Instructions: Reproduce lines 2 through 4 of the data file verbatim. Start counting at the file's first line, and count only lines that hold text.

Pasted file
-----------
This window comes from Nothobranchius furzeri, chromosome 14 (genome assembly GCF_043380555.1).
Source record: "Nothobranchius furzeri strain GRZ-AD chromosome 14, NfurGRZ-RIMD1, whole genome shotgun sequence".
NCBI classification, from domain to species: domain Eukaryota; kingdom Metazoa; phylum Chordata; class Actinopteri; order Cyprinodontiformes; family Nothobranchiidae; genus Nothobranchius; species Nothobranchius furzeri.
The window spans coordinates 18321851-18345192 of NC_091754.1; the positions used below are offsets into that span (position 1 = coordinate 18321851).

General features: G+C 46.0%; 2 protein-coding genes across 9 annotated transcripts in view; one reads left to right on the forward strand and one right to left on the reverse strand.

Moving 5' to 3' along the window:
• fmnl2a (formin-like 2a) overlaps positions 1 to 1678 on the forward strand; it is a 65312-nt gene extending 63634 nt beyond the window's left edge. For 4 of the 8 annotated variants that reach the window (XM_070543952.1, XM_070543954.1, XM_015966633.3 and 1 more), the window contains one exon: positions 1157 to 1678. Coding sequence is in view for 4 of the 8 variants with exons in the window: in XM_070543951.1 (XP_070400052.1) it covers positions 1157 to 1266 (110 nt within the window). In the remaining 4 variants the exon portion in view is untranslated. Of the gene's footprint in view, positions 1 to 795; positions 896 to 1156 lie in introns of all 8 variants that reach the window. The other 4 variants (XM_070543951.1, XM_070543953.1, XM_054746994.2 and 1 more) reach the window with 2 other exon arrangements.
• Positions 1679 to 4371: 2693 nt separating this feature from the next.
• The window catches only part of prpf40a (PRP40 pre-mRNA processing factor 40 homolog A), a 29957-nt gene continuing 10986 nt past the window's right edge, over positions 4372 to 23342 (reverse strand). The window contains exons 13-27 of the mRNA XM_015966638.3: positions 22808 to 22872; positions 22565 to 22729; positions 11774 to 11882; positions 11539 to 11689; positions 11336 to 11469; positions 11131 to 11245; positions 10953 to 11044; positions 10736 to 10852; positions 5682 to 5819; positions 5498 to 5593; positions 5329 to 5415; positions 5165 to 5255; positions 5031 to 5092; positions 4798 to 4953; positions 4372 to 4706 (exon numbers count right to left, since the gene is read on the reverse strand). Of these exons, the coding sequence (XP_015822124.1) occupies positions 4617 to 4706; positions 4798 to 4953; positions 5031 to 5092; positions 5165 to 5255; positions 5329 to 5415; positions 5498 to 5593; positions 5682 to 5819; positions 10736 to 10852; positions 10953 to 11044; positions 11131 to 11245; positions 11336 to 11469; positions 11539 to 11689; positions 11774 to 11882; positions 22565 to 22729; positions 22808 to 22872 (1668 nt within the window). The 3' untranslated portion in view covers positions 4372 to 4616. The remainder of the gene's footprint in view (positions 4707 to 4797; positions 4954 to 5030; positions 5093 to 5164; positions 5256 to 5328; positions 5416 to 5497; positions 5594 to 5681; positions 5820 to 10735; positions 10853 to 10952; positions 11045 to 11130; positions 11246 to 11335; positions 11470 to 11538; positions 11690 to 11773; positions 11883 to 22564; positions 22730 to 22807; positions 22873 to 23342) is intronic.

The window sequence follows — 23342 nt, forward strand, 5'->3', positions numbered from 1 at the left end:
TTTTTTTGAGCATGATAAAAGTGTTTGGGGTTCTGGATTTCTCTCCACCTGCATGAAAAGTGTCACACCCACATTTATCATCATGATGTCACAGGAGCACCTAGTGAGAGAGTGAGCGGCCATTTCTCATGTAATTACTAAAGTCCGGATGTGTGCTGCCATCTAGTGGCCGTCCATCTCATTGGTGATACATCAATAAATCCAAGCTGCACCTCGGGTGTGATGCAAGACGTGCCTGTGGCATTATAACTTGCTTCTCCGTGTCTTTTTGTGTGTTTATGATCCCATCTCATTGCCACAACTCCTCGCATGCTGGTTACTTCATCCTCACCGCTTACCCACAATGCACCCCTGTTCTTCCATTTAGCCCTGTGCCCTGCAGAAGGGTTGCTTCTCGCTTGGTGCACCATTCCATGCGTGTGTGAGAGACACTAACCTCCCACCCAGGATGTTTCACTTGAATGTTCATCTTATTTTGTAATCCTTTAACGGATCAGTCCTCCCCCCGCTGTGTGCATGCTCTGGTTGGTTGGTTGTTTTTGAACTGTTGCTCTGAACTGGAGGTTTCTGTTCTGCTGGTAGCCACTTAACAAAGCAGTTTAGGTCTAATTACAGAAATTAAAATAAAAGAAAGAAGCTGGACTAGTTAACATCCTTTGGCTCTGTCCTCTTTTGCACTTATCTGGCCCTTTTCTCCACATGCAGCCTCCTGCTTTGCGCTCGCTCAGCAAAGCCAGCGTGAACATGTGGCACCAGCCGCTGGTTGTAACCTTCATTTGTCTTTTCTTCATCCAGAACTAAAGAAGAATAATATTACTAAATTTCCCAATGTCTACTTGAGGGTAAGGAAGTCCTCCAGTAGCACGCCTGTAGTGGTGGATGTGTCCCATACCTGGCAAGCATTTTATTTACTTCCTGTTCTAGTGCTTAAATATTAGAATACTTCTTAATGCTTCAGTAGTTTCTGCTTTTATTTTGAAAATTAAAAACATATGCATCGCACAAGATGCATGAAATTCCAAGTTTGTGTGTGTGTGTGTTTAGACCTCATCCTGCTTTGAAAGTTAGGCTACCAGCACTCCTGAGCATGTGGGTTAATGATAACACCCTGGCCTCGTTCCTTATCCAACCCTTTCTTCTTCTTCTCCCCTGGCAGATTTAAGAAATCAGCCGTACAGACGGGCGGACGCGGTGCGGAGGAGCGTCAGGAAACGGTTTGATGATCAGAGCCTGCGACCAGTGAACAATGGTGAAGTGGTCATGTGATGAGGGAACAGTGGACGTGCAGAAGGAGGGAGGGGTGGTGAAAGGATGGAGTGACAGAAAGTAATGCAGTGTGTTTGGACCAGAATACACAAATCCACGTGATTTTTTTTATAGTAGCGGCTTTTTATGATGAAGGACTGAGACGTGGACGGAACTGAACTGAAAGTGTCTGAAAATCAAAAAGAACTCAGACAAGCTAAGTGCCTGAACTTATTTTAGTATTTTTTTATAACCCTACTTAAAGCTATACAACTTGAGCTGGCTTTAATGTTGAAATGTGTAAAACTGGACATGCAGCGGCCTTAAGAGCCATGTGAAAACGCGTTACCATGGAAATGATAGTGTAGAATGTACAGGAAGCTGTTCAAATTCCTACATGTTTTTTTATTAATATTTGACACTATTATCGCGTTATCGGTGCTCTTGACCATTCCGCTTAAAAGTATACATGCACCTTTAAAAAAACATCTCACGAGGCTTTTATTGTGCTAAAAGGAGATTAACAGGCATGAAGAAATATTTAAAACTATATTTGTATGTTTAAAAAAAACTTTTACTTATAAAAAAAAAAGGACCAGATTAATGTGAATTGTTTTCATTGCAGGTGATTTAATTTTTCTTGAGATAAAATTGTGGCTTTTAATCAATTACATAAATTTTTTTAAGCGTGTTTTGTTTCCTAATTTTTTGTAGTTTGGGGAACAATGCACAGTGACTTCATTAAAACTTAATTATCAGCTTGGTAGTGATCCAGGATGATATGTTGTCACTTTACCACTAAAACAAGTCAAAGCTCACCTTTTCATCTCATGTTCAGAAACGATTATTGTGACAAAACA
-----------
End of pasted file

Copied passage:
Source record: "Nothobranchius furzeri strain GRZ-AD chromosome 14, NfurGRZ-RIMD1, whole genome shotgun sequence".
NCBI classification, from domain to species: domain Eukaryota; kingdom Metazoa; phylum Chordata; class Actinopteri; order Cyprinodontiformes; family Nothobranchiidae; genus Nothobranchius; species Nothobranchius furzeri.
The window spans coordinates 18321851-18345192 of NC_091754.1; the positions used below are offsets into that span (position 1 = coordinate 18321851).